While the protagonists and supporting cast are great characters, I really liked the antagonists in this story.  The main villain of the story is Martin Chorley, also known as the Faceless Man.  He is an excellent antagonist who is built up as a master planner, master magician and crazy villain before you even see him in the book.  His master plan was fairly complex, and the character’s overall arc in this book featured some massive twists that I did not see coming.  Lesley May is another really complex character who is a great addition to the series.  Her relationship with Peter is one of the best parts of the book, as even after her betrayals earlier in the series, he is still trying to save her from herself.  The way this works out in the end is quite dramatic, and it will be interesting to see where it goes from there.

While a large part of this book is set out more as a slow and steady police procedural, there are some fantastic action sequences within Lies Sleeping.  These come about when the protagonist attempts to stop the plans of the Faceless Man, and all manner of chaos erupts.  Nothing highlights this better than an extended action sequence which involves Peter chasing after a van on a bicycle, throwing fireballs, while all manner of debris is magically flung at him and several pursuing police vehicles.  The magical duels between some of the participants, mainly Nightingale and Martin Chorley, can be particularly impressive, but I personally liked how many of the confrontations devolved into fist fights as both sides attempt to distract the other and disrupt their castings.  Plus, where else are you likely to see British police with truncheons attempt to fight evil wizards?  These amazing action sequences really added to the story, and it was great to see all this magic in action, rather than being theorised the entire time.

While I would have already been tempted to give Lies Sleeping a five-star review, the thing that definitely clinches it for me is the amazing audiobook adaption of the novel, narrated by actor Kobna Holdbrook-Smith.  At nearly 10 hours and 30 minutes, this is a moderately easy audiobook to get through, and I had an absolute blast listening to it.  Holdbrook-Smith has an amazing voice and his work narrating this audiobook was just incredible.  His voice for protagonist and story narrator Peter perfectly encapsulated the character and got the full force of his witty and enjoyable personality across to the reader.  I really liked all the voices that Holdbrook-Smith created for the various characters featured throughout Lies Sleeping, especially for some of the magical creatures, who had an air of ancient wisdom in their voices.  However, without a doubt my favourite voice was the one for Nightingale.  The voice chosen for Nightingale is full of all sorts of old British class, and I thought it fit the character perfectly and was one of my favourite parts of this whole audiobook.  Aside from the outstanding voice work, I also quite liked the jazzy music that was played at the start of each chapter.  It gave the book a real noir private investigator feel, and I like how it added to the tone of the book as a whole.  The audiobook version of this book also helped me understand the story a bit better as an outsider to the series, and that, combined with Holdbrook-Smith’s brilliant voice work, makes me completely happy to recommend the audiobook format of Lies Sleeping.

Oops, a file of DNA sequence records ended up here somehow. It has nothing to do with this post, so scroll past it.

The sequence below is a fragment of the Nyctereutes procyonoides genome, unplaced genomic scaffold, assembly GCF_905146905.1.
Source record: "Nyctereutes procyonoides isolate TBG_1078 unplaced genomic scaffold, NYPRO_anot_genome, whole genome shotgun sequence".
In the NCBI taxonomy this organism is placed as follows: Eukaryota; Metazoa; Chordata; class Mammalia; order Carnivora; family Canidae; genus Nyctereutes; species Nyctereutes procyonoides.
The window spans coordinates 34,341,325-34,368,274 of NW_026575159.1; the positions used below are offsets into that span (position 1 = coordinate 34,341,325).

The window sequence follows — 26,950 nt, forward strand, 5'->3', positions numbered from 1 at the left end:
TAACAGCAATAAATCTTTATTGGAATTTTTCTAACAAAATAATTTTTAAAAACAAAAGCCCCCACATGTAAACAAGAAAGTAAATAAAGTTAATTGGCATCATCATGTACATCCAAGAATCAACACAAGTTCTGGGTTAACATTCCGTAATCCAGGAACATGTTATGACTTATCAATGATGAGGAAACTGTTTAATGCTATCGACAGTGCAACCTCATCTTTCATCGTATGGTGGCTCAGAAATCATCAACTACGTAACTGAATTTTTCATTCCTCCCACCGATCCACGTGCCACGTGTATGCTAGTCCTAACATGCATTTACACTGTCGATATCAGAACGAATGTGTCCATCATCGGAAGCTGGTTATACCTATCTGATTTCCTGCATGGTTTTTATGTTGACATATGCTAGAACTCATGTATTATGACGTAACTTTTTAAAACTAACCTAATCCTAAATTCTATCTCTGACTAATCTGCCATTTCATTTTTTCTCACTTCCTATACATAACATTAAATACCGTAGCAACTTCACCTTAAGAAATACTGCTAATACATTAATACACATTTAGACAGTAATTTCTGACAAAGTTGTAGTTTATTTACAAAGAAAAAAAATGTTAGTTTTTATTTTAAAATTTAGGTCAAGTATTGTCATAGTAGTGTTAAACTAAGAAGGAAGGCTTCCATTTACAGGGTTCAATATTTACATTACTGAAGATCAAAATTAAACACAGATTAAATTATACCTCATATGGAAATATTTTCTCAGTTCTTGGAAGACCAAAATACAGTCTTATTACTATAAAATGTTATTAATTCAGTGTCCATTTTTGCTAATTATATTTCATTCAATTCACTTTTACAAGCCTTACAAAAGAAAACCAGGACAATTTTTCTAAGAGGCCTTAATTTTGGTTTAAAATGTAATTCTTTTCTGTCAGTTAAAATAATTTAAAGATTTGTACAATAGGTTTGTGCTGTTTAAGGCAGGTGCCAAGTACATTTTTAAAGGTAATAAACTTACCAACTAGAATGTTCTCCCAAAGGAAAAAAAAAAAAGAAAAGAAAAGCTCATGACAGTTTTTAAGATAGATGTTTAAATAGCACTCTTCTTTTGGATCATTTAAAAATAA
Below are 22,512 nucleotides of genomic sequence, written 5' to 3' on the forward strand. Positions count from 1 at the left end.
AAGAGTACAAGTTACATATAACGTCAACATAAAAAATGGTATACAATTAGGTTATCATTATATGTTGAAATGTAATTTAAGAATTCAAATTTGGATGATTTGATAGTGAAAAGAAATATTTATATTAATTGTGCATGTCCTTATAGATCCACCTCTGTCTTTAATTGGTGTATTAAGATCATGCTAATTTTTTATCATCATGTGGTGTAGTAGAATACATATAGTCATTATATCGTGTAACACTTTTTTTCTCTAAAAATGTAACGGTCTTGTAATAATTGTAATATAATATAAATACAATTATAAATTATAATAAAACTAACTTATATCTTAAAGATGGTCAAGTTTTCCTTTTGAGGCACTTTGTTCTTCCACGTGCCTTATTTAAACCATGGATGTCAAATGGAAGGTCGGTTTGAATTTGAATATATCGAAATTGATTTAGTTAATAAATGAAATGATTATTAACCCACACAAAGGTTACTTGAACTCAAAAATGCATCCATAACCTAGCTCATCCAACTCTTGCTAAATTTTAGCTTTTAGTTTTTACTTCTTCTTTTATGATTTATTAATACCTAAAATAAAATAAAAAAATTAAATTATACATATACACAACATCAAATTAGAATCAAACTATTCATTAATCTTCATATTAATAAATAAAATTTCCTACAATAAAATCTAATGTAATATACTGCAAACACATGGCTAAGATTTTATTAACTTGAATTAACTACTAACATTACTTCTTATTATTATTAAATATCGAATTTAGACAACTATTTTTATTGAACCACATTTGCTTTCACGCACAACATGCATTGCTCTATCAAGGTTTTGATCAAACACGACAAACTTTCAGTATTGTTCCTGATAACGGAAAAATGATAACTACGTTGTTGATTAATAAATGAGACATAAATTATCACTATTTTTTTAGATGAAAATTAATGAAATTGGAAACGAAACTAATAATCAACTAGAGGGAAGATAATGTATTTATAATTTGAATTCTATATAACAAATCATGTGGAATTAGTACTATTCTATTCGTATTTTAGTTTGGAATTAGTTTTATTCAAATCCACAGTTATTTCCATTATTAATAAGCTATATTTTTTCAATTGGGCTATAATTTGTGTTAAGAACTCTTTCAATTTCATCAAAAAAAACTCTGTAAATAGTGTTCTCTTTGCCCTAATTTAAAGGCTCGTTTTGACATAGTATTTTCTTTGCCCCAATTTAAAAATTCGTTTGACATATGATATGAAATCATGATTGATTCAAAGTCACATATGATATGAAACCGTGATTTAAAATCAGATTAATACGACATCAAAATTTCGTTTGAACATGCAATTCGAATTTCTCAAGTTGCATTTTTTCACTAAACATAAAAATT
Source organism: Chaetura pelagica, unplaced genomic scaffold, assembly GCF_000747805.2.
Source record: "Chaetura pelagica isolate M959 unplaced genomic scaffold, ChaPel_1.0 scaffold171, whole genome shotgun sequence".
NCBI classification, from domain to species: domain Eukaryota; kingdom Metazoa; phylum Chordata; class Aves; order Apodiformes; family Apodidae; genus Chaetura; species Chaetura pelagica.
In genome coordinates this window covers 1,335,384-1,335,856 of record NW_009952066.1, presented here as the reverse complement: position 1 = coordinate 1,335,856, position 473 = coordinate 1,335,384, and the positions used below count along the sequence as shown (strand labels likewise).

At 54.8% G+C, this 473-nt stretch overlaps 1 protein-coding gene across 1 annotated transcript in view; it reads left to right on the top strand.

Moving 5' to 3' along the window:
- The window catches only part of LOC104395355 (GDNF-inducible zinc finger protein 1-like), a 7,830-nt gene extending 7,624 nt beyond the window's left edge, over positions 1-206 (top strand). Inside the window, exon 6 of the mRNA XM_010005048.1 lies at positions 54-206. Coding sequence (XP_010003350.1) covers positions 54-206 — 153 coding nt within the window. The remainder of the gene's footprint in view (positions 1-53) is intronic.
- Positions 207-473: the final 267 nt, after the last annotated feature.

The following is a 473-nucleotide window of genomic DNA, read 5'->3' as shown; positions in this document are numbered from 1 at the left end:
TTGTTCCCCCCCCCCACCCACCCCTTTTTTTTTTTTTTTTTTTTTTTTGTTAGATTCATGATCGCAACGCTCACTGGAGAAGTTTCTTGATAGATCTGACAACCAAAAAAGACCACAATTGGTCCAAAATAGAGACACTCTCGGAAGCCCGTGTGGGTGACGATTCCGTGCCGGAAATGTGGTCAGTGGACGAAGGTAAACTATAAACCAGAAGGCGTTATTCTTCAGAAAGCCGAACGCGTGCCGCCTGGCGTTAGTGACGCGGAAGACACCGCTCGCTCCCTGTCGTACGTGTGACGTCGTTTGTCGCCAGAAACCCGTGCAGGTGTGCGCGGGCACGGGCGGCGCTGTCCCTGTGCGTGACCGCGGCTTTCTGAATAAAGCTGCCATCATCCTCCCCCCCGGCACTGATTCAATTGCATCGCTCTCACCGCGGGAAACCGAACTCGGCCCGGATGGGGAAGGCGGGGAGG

Aaronovitch once again delivers a spectacular read that expertly combines amazing fantasy and crime fiction elements into one widely outstanding narrative.  There are so many excellent elements to this book, and I had absolutely loved my first foray into the Rivers of London series.  I strongly recommend listening to the Lies Sleeping audiobook, narrated by the very talented Kobna Holdbrook-Smith, but those readers who prefer to read their books will also find much to enjoy about this fantastic book.  This is one of the best urban fantasy books I have ever had the pleasure of reading.  I fully intend to go back and check out all the preceding books in this series, and I can’t wait to see where the series goes next.  Five stars all the way.

Throwback Thursday – Teen Titans Volume 1: A Kid’s Game

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Publisher: DC Comics (Paperback Edition – 1 April 2004)

Series: Teen Titans (2003)

My Rating: 5 out of 5 stars

Writer: Geoff Johns

 Artists:  Mike McKone

                Tom Grummett

                Marlo Alquiza

                Nelson

                Jeromy Cox

Reviewed as part of my Throwback Thursday series, where I republish old reviews, review books I have read before or review older books I have only just had a chance to read.

Ever since I mentioned Geoff Johns’ 2003 Teen Titans series in one of my Top Ten lists last week, I have wanted to revisit the series.  I have always loved this run of Teen Titans the most.  Something about the combination of storylines, characters and this version of the artwork always spoke to me.  It was also one of the first comic series that I read and subsequently went out of my way to get every collected edition.  Even years later I still love dusting this series off, so I figured this would be a good time to go back and have a try at reviewing parts of this series.  That is why for this Throwback Thursday I will be looking at the first collected volume of the series, Teen Titans: A Kid’s Game.